What type of business venture arrangements might be best suited to advance deep geothermal exploration and development?
Is there an opportunity to learn from existing commercial arrangements to develop a multi-party consortium that shares the risk and financial burden to jointly reap the rewards from accessing the deeper, hotter geothermal resources?
We delivered a conference paper and oral presentation at the 2022 NewZealand Geothermal Workshop that overviews the current business venture arrangements of large geothermal operations, both electricity and process heat (geoheat), in New Zealand.
Government investment from the late 1940s to the late 1980s substantially reduced resource and business uncertainty in the early phases of geothermal development in New Zealand, which has been significant in facilitating the investment in the geothermal sector. Then, the Government’s exit from direct management of geothermal resources resulted in diverse venture arrangements, with multiple ownership, partnerships and benefit sharing developing.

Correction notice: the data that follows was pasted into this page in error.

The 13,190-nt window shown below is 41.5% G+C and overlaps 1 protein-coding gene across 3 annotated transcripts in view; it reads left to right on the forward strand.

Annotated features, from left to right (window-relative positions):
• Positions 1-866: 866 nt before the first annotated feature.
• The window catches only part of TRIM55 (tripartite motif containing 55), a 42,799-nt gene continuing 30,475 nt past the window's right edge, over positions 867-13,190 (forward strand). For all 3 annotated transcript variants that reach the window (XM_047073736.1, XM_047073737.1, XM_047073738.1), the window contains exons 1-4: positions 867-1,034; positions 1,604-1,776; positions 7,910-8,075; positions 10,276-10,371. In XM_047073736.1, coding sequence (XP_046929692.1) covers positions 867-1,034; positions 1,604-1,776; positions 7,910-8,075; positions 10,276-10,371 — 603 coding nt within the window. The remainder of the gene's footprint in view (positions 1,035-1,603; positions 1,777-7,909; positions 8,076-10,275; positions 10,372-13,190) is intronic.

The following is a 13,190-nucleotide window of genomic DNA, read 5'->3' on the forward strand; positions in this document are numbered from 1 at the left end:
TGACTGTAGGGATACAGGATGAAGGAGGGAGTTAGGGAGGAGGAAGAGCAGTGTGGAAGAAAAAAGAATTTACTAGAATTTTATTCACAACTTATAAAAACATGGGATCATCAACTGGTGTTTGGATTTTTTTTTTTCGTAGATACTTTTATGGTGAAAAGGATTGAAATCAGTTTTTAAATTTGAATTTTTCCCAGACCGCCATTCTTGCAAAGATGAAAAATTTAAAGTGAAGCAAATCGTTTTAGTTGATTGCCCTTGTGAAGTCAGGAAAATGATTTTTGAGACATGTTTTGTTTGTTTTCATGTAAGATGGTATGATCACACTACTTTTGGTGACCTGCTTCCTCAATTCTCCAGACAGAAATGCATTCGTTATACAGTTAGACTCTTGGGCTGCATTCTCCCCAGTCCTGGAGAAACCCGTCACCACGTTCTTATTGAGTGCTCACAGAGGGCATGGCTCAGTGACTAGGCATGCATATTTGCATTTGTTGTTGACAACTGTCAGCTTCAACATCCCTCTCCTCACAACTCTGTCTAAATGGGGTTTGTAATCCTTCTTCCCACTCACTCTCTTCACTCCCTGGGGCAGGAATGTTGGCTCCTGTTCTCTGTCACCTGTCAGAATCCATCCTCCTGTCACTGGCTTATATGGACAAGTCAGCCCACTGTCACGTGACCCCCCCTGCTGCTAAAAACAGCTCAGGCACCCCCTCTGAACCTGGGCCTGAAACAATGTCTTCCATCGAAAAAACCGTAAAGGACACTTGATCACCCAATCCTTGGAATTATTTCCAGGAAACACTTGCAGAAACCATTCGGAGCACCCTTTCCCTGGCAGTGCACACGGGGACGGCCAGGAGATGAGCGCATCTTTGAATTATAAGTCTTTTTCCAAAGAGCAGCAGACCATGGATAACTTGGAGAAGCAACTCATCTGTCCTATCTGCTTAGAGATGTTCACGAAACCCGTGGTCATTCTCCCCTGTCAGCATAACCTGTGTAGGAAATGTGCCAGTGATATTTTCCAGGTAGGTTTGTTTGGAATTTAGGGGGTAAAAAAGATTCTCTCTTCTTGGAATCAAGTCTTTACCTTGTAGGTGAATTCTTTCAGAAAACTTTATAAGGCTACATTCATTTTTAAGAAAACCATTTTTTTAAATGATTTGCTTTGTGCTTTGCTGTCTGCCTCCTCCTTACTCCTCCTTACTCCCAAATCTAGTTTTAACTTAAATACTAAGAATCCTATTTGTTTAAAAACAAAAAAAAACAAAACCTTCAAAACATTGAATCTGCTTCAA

There are a wide variety of bespoke arrangements between private companies, public companies, community trusts and Māori organisations that are now running large geothermal operations. Different types of legal and business structures have evolved in response to the development of statutes that govern land and resource use, combined with organisational expertise, experience and ethos, the organisation's risk appetite, and the ability to support the necessary financial investment.
No one business structure type meets the needs of every New Zealand geothermal energy project.
Geothermal energy can play an even greater role in the decarbonisation of Aotearoa NewZealand’s energy sector. The way in which the industry decides to work together will determine whether deeper and hotter geothermal energy utilisation is realised.
Download the NZGW2022 conference paper to learn more: Commercial arrangements underpinning Aoteoroa New Zealand's large scale geothermal operations.
You can also download a NZGW 2022 conference paper providing a progress update on GNG.